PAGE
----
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Rick Santorum
stated on July 13, 2014 in comments on NBC's "Meet the Press":
Children are crossing the border because President Barack Obama said "if you come, you’re going to be able to stay, because we’re not going to enforce the law."
true barely-true
Rick Santorum said, "We have a president who said, 'Hey, if you come, you’re going to be able to stay because we’re not going to enforce the law.' " Rick Santorum said, "We have a president who said, 'Hey, if you come, you’re going to be able to stay because we’re not going to enforce the law.' "

Rick Santorum said, "We have a president who said, 'Hey, if you come, you’re going to be able to stay because we’re not going to enforce the law.' "

Jon Greenberg
By Jon Greenberg July 13, 2014

Santorum: Obama said that if illegal immigrants come, 'you’re going to be able to stay'

As children from El Salvador, Guatemala and Honduras continue to arrive at America’s border, the political finger-pointing has started.

President Barack Obama said the problem could be dealt with if Congress approves his emergency funding request. Republicans charge that the president’s own policies have fueled the surge.

As the panelists on NBC’s Meet the Press batted this back and forth, Kim Strassel of the Wall Street Journal noted an unusual feature of the latest trend.

"People are not coming here to sneak over," Strassel said. "The kids are coming up here saying, ‘Take me in, too. Take me into detention.’ "

Former Republican presidential candidate Rick Santorum laid that at the president’s feet.

"That’s because we have a president who said, ‘Hey, if you come, you’re going to be able to stay, because we’re not going to enforce the law,’ " Santorum said.

For the record, Obama did not say those words. This fact-check focuses on whether Obama expressed the view that people who come today would be allowed to stay.

We tried to contact Santorum to clarify his meaning and did not hear back. Children from Central America are currently allowed to stay in the United States and receive a hearing before potentially being deported as part of a 2008 human trafficking law signed by President George W. Bush. But Republicans have tried to pinpoint blame on Obama, pointing to Obama’s directive aimed at young undocumented immigrants in August 2012. That move, called Deferred Action for Childhood Arrivals, did change the administration’s practices. The question is, does it apply to the kids showing up today?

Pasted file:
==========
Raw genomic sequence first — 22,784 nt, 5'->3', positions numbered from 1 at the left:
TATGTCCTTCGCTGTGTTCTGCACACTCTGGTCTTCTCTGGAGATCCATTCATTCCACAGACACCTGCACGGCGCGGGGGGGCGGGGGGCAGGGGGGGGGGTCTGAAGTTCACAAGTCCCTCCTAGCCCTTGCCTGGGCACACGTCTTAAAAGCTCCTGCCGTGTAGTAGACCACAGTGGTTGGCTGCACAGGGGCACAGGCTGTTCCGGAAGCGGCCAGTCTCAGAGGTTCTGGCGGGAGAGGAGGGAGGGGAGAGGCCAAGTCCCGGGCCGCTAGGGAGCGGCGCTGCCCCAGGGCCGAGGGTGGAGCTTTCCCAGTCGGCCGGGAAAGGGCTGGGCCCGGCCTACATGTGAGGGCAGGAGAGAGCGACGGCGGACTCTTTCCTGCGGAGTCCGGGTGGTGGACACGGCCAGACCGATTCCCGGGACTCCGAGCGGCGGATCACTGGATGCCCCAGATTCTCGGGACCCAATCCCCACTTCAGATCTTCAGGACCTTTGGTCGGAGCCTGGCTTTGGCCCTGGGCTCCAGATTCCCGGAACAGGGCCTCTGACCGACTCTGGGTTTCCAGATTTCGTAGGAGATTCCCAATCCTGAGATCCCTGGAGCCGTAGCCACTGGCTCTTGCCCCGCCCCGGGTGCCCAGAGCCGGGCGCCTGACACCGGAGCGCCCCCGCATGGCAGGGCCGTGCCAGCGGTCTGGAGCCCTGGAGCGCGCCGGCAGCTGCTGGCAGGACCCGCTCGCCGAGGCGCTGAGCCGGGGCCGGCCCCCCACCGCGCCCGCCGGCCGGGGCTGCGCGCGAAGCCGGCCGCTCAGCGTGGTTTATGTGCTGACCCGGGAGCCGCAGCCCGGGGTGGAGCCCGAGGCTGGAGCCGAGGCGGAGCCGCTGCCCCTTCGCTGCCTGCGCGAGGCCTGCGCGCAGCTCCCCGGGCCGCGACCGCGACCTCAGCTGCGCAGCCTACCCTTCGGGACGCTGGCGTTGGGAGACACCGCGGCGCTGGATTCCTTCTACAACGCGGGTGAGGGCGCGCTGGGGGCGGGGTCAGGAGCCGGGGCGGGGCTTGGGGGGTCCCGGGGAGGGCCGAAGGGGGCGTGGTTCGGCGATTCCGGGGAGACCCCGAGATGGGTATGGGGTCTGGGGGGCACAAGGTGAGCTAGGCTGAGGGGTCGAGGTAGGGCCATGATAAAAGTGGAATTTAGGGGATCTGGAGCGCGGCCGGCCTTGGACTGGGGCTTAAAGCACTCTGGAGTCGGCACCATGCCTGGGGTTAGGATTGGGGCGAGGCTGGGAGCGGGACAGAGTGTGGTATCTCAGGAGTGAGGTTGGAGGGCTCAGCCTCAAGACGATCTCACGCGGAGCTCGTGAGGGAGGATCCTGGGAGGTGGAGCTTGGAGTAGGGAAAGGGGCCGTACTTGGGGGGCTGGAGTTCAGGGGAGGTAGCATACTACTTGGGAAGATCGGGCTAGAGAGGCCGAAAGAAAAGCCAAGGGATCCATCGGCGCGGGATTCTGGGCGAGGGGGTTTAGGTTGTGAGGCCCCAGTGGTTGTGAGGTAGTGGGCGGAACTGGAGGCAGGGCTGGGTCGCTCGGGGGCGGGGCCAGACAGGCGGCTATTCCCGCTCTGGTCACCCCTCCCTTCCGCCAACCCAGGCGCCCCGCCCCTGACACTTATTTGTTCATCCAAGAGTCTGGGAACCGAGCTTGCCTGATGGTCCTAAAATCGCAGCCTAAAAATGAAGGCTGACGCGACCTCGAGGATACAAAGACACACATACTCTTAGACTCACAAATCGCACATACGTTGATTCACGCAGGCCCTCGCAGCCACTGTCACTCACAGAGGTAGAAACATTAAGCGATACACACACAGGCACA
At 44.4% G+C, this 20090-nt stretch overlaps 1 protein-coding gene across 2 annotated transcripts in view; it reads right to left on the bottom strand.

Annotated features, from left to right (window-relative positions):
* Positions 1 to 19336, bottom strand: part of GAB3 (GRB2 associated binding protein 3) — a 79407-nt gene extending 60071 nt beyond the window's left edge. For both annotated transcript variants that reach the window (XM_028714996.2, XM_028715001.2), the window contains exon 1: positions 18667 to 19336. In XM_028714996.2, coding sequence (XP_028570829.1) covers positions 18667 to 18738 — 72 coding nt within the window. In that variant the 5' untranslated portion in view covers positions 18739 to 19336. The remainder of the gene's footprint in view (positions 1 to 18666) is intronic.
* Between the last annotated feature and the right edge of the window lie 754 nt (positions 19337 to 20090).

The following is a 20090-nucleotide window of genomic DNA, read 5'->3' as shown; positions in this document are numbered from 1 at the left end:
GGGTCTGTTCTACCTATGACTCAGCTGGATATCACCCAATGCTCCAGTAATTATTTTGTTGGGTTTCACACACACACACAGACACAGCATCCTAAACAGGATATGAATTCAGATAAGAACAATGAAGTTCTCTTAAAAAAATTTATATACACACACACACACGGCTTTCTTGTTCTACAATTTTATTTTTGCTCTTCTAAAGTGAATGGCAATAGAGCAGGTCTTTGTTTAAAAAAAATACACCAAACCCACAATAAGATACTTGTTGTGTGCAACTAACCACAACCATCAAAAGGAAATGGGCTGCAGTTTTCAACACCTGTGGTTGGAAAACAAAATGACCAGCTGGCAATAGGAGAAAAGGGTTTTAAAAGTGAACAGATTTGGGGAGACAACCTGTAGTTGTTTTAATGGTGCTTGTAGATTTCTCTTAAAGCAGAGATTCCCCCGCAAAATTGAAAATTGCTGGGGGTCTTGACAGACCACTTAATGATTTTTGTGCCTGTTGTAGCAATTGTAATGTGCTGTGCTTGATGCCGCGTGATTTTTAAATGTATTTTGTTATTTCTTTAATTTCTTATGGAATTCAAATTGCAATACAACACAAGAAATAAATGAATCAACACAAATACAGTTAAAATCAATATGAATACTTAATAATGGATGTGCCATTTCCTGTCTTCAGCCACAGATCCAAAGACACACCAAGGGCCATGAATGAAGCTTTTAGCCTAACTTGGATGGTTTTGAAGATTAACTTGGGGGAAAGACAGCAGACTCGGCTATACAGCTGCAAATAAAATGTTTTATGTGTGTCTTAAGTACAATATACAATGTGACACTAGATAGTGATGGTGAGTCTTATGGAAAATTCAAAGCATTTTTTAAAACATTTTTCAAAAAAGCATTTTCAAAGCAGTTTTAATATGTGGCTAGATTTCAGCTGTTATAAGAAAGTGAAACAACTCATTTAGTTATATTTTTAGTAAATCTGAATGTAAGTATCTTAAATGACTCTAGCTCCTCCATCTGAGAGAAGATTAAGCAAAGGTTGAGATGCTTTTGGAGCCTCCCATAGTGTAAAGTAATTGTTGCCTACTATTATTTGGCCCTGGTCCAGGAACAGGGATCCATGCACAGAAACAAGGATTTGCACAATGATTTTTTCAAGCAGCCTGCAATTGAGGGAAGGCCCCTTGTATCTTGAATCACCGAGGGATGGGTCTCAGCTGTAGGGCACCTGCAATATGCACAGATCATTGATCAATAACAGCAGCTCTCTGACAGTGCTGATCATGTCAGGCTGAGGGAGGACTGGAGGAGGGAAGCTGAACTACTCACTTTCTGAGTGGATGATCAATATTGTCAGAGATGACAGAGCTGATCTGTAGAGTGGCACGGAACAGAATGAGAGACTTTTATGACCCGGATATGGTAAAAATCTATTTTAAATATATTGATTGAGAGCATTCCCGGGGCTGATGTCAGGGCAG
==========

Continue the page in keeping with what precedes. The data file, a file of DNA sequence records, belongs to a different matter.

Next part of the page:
Immigration lawyer and Cornell Law School professor Stephen Yale-Loehr says it does not.

"Among other things, the kid must have arrived before June 15, 2012," Yale-Loehr said.

The deferred action details

A few months before the 2012 election, Obama issued an executive order that allowed certain young people without legal immigration status to apply for a two-year deferral of any removal proceedings. That deferral could be extended, and anyone who was accepted would also gain the ability to work in this country. Generally speaking, it targeted people who had come across the border with their parents when they were little and had lived in the United States for many years.

The move came after Republicans rejected a bill, the DREAM Act, that would have put these people on the path to citizenship.

The Homeland Security Department summarized who qualified:

As Yale-Loehr noted, no child arriving at the border today would meet those criteria. Santorum claimed that Obama said, "If you come, you’re going to be able to stay." That would not follow under Obama’s deferred action memo, nor his public statements about the situation.

children-picked-at-border.png

A related talking point is that this move from Obama triggered the influx. However, based on numbers from the Homeland Security Department, the rapid rise began in 2011, well before Obama announced his policy.

That is not to say that the policy definitively played no role. In an open letter distributed in key Central American countries, Homeland Secretary Jeh Johnson underscored that Obama’s memo did not apply to new arrivals.